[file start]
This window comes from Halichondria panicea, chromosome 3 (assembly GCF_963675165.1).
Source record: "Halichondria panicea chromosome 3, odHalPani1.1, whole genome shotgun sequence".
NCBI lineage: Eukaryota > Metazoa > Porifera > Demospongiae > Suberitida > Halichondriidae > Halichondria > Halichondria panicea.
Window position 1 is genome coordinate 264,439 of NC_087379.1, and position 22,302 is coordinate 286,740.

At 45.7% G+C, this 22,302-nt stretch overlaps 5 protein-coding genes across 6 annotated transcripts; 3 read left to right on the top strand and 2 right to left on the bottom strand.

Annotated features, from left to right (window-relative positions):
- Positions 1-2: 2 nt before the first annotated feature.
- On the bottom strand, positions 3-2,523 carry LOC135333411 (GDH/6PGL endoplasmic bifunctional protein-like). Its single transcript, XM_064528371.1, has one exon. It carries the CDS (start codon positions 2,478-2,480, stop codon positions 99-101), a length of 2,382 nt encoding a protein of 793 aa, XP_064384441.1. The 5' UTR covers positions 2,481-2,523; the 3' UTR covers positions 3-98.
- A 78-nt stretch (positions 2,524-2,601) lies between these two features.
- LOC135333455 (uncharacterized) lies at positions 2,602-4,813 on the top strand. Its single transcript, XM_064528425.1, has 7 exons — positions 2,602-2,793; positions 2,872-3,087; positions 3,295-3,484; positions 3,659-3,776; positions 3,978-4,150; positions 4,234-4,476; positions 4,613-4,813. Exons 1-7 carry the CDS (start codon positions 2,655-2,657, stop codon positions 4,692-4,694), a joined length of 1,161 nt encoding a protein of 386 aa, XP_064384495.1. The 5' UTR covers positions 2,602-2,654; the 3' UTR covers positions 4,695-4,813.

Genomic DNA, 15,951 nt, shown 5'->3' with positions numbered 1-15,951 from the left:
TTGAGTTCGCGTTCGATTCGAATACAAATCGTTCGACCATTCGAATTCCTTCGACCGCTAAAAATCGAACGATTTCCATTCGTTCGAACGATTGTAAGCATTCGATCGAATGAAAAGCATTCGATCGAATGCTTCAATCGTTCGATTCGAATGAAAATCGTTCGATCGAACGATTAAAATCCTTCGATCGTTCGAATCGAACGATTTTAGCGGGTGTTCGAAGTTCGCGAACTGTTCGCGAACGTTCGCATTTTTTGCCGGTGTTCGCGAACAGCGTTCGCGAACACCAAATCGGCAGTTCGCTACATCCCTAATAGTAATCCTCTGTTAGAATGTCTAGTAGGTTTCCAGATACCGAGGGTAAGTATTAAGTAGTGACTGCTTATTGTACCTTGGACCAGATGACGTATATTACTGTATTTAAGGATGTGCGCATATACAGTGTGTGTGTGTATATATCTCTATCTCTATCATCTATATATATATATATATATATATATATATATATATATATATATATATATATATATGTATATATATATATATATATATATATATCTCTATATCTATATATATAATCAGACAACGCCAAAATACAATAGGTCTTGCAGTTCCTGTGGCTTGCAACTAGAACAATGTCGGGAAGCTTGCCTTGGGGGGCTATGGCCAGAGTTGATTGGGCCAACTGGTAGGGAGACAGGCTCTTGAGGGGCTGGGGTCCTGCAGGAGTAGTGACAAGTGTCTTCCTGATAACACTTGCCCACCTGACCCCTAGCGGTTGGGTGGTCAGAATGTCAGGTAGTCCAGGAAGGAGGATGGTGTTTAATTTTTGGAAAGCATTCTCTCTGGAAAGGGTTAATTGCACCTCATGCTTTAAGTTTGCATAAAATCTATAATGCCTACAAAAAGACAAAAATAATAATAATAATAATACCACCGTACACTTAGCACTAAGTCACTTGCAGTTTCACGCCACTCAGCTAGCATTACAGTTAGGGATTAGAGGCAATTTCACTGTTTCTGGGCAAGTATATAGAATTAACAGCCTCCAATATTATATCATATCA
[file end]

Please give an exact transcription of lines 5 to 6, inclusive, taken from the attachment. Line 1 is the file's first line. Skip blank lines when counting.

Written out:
At 45.7% G+C, this 22,302-nt stretch overlaps 5 protein-coding genes across 6 annotated transcripts; 3 read left to right on the top strand and 2 right to left on the bottom strand.

Annotated features, from left to right (window-relative positions):